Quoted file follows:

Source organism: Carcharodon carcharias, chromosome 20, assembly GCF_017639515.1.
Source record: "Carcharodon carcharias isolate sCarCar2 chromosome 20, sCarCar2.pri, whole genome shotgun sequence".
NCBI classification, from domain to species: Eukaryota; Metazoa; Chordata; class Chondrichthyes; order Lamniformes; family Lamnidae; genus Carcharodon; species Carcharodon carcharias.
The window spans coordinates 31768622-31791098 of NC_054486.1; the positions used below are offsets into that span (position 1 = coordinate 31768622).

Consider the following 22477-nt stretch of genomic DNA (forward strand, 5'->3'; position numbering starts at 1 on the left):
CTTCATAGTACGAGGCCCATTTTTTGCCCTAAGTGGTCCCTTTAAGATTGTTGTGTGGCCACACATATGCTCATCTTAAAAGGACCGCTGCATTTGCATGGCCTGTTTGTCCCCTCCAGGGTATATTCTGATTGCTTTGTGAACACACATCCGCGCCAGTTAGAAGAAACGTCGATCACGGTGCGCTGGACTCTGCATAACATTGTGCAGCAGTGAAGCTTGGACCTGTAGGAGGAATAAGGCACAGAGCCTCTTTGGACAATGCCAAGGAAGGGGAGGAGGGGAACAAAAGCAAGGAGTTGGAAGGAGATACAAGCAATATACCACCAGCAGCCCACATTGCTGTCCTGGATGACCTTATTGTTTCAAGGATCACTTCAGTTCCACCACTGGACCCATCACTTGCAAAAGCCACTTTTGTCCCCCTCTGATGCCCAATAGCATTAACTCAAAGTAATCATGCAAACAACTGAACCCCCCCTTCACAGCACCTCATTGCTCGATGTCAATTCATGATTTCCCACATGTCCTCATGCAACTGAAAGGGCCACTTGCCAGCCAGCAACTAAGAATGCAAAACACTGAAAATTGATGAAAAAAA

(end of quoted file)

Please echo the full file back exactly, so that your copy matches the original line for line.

Source organism: Carcharodon carcharias, chromosome 20, assembly GCF_017639515.1.
Source record: "Carcharodon carcharias isolate sCarCar2 chromosome 20, sCarCar2.pri, whole genome shotgun sequence".
NCBI classification, from domain to species: Eukaryota; Metazoa; Chordata; class Chondrichthyes; order Lamniformes; family Lamnidae; genus Carcharodon; species Carcharodon carcharias.
The window spans coordinates 31768622-31791098 of NC_054486.1; the positions used below are offsets into that span (position 1 = coordinate 31768622).

Consider the following 22477-nt stretch of genomic DNA (forward strand, 5'->3'; position numbering starts at 1 on the left):
CTTCATAGTACGAGGCCCATTTTTTGCCCTAAGTGGTCCCTTTAAGATTGTTGTGTGGCCACACATATGCTCATCTTAAAAGGACCGCTGCATTTGCATGGCCTGTTTGTCCCCTCCAGGGTATATTCTGATTGCTTTGTGAACACACATCCGCGCCAGTTAGAAGAAACGTCGATCACGGTGCGCTGGACTCTGCATAACATTGTGCAGCAGTGAAGCTTGGACCTGTAGGAGGAATAAGGCACAGAGCCTCTTTGGACAATGCCAAGGAAGGGGAGGAGGGGAACAAAAGCAAGGAGTTGGAAGGAGATACAAGCAATATACCACCAGCAGCCCACATTGCTGTCCTGGATGACCTTATTGTTTCAAGGATCACTTCAGTTCCACCACTGGACCCATCACTTGCAAAAGCCACTTTTGTCCCCCTCTGATGCCCAATAGCATTAACTCAAAGTAATCATGCAAACAACTGAACCCCCCCTTCACAGCACCTCATTGCTCGATGTCAATTCATGATTTCCCACATGTCCTCATGCAACTGAAAGGGCCACTTGCCAGCCAGCAACTAAGAATGCAAAACACTGAAAATTGATGAAAAAAA